The Loss of American Indian Life and Culture

AMERICANIZATION

Through the years of the Indian Wars of the 1870s and early 1880s, opinion back east was mixed. There were many who felt, as General Philip Sheridan (appointed in 1867 to pacify the Plains Indians) allegedly said, that the only good Indian was a dead Indian. But increasingly, several American reformers who would later form the backbone of the Progressive Era had begun to criticize the violence, arguing that the Indians should be helped through “Americanization” to become assimilated into American society. Individual land ownership, Christian worship, and education for children became the cornerstones of this new, and final, assault on Indian life and culture.

Beginning in the 1880s, clergymen, government officials, and social workers all worked to assimilate Indians into American life. The government permitted reformers to remove Indian children from their homes and place them in boarding schools, such as the Carlisle Indian School or the Hampton Institute, where they were taught to abandon their tribal traditions and embrace the tools of American productivity, modesty, and sanctity through total immersion. Such schools not only acculturated Indian boys and girls, but also provided vocational training for males and domestic science classes for females. Adults were also targeted by religious reformers, specifically evangelical Protestants as well as a number of Catholics, who sought to convince Indians to abandon their language, clothing, and social customs for a more Euro-American lifestyle (Figure).

A photograph shows a large, posed group of Native American children at an Indian school. The girls sit in the front in collared dresses. The boys stand at the back in button-down shirts and slacks.
The federal government’s policy towards the Indians shifted in the late 1880s from relocating them to assimilating them into the American ideal. Indians were given land in exchange for renouncing their tribe, traditional clothing, and way of life.

A vital part of the assimilation effort was land reform. During earlier negotiations, the government had respected that the Indian tribes used their land communally. Most Indian belief structures did not allow for the concept of individual land ownership; rather, land was available for all to use, and required responsibility from all to protect it. As a part of their plan to Americanize the tribes, reformers sought legislation to replace this concept with the popular Euro-American notion of real estate ownership and self-reliance. One such law was the Dawes Severalty Act of 1887, named after a reformer and senator from Massachusetts, which struck a deadly blow to the Indian way of life. In what was essentially an Indian version of the original Homestead Act, the Dawes Act permitted the federal government to divide the lands of any tribe and grant 160 acres of farmland or 320 acres of grazing land to each head of family, with lesser amounts to others. In a nod towards the paternal relationship with which whites viewed Indians—similar to the justification of the previous treatment of African American slaves—the Dawes Act permitted the federal government to hold an individual Indian’s newly acquired land in trust for twenty-five years. Only then would he obtain full title and be granted the citizenship rights that land ownership entailed. It would not be until 1924 that formal citizenship was granted to all Native Americans. Under the Dawes Act, Indians were given the most arid, useless land. Further, inefficiencies and corruption in the government meant that much of the land due to be allotted to Indians was simply deemed “surplus” and claimed by settlers. Once all allotments were determined, the remaining tribal lands—as much as eighty million acres—were sold to white American settlers.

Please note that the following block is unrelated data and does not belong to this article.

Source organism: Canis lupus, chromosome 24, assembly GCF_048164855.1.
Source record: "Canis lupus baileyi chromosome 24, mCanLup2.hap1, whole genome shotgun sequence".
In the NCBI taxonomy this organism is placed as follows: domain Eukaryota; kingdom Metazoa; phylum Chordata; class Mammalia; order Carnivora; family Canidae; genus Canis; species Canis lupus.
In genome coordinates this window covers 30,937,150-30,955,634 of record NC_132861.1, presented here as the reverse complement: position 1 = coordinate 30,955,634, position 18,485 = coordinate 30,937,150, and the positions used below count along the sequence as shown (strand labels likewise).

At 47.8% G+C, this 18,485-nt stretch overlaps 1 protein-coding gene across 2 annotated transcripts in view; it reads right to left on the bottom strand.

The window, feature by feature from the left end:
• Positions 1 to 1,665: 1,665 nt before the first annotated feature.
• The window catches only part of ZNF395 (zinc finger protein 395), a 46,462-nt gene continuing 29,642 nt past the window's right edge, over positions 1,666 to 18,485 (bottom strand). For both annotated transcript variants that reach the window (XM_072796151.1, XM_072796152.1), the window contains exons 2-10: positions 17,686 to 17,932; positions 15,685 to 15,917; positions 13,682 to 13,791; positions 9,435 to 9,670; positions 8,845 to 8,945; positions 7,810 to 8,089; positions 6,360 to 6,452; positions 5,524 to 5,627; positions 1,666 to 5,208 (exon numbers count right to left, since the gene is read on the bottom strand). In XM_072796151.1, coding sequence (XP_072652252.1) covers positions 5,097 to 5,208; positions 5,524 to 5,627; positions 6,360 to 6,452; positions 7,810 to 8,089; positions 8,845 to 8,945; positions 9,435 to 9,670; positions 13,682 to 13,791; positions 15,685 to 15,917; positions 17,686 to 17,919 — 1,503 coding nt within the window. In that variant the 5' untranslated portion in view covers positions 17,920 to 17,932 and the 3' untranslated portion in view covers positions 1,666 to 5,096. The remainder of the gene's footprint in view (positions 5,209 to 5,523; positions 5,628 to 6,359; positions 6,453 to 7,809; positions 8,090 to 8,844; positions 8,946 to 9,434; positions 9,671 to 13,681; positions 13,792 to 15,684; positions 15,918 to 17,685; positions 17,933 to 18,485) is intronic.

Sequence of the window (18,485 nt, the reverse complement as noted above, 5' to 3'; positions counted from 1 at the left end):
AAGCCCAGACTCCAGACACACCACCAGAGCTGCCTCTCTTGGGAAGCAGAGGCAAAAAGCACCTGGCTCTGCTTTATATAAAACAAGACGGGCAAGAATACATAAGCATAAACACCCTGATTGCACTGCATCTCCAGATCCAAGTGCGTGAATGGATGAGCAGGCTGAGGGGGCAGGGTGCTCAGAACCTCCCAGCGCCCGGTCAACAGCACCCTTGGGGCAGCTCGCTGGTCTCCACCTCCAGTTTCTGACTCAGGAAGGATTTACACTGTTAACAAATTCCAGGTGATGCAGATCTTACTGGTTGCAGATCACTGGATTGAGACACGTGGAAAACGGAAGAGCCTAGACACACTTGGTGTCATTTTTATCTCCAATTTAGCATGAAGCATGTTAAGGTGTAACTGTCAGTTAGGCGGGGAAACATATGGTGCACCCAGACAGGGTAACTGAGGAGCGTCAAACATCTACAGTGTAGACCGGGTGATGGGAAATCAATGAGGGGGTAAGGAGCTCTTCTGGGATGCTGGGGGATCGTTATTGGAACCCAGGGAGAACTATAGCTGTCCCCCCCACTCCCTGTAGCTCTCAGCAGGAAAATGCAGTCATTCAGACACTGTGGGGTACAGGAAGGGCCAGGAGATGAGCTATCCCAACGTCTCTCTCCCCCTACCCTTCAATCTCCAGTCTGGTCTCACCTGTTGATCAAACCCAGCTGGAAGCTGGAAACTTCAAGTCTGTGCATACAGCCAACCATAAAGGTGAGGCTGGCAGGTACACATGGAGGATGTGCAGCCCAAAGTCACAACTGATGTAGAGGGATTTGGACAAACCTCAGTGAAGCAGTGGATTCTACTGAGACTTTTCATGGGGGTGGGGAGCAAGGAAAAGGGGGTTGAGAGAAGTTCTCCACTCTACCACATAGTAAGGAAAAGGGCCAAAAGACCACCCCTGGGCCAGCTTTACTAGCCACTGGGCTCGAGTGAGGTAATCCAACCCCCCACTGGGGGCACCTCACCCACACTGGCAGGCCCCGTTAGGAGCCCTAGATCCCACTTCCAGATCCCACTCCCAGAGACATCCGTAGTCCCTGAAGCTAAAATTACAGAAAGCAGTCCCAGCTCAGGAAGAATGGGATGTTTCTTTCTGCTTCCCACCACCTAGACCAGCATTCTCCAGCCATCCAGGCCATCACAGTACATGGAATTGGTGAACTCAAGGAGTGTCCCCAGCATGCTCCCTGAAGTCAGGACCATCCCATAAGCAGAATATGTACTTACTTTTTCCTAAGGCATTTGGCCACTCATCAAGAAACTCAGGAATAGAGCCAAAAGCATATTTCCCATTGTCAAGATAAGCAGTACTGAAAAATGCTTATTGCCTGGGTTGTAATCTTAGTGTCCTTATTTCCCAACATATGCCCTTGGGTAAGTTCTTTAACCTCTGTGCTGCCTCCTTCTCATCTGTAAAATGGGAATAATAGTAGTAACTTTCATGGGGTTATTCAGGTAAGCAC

The final element of “Americanization” was the symbolic “last arrow” pageant, which often coincided with the formal redistribution of tribal lands under the Dawes Act. At these events, Indians were forced to assemble in their tribal garb, carrying a bow and arrow. They would then symbolically fire their “last arrow” into the air, enter a tent where they would strip away their Indian clothing, dress in a white farmer’s coveralls, and emerge to take a plow and an American flag to show that they had converted to a new way of life. It was a seismic shift for the Indians, and one that left them bereft of their culture and history.

Take a look at the Carlisle Industrial Indian School where Indian students were “civilized” from 1879 to 1918. It is worth looking through the photographs and records of the school to see how this well-intended program obliterated Indian culture.